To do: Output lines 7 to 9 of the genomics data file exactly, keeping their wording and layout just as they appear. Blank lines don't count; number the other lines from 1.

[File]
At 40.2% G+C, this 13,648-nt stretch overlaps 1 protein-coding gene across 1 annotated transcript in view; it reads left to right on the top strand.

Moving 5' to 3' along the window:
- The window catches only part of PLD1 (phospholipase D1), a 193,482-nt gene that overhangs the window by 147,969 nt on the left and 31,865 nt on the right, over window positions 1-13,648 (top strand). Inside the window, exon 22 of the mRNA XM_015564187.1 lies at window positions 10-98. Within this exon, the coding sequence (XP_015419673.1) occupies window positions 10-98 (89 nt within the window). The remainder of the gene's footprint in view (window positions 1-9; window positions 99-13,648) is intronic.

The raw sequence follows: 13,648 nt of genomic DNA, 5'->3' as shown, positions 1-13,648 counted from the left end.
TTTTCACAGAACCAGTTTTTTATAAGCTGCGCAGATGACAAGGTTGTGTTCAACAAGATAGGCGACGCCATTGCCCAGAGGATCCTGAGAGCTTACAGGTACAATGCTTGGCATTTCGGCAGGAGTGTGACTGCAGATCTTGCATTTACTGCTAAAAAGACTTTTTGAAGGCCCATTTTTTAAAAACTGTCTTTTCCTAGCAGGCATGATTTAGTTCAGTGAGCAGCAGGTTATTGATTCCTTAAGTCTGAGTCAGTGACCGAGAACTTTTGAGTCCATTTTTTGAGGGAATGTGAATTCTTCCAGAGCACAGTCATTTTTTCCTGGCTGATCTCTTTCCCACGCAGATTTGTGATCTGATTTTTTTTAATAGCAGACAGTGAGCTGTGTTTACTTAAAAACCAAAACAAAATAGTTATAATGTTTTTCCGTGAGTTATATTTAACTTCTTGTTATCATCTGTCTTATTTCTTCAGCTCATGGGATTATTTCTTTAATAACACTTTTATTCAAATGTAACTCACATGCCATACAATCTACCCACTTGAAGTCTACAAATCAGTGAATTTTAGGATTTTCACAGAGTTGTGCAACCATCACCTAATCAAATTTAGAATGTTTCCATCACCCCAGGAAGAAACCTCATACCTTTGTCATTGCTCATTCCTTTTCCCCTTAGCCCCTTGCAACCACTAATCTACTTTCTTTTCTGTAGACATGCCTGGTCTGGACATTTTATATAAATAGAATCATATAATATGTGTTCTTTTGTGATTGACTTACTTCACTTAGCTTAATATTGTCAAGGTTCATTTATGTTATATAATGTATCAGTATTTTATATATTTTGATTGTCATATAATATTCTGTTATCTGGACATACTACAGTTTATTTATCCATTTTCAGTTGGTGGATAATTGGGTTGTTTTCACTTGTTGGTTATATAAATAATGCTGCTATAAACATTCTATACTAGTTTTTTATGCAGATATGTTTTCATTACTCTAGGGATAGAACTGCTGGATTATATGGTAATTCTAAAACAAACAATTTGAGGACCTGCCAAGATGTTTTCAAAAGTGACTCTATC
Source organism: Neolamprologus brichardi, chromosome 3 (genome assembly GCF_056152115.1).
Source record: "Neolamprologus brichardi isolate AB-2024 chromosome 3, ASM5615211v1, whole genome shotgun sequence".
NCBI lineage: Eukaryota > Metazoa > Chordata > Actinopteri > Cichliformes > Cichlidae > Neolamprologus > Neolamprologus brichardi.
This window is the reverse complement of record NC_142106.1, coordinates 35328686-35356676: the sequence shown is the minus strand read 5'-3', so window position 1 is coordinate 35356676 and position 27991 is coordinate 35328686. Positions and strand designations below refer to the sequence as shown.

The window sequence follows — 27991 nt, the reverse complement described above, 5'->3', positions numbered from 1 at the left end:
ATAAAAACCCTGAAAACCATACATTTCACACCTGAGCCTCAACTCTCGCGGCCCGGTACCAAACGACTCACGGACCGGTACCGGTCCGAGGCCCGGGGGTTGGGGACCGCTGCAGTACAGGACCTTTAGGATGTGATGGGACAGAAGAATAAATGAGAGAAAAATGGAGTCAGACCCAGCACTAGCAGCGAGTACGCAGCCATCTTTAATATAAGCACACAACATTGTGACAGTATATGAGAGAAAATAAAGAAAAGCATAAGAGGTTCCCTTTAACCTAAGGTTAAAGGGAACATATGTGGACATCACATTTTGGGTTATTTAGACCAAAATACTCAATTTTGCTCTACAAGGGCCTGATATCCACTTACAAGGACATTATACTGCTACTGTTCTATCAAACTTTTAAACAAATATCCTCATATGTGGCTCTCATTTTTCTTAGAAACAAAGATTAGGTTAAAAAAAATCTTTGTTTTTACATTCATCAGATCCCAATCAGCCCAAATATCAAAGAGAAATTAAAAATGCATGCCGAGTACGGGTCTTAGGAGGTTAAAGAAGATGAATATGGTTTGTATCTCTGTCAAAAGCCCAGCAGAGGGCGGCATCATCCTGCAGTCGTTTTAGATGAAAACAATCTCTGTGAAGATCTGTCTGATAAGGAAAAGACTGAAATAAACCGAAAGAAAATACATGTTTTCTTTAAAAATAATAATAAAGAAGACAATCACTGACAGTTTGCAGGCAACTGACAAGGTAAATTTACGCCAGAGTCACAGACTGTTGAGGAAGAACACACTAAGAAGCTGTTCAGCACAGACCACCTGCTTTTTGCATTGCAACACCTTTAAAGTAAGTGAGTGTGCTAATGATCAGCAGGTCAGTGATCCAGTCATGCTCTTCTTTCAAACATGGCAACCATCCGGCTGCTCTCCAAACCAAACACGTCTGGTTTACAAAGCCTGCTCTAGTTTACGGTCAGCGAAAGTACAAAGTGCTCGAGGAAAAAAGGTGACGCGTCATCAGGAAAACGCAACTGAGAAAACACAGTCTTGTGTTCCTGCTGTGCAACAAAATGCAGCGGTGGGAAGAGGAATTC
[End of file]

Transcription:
Source record: "Neolamprologus brichardi isolate AB-2024 chromosome 3, ASM5615211v1, whole genome shotgun sequence".
NCBI lineage: Eukaryota > Metazoa > Chordata > Actinopteri > Cichliformes > Cichlidae > Neolamprologus > Neolamprologus brichardi.
This window is the reverse complement of record NC_142106.1, coordinates 35328686-35356676: the sequence shown is the minus strand read 5'-3', so window position 1 is coordinate 35356676 and position 27991 is coordinate 35328686. Positions and strand designations below refer to the sequence as shown.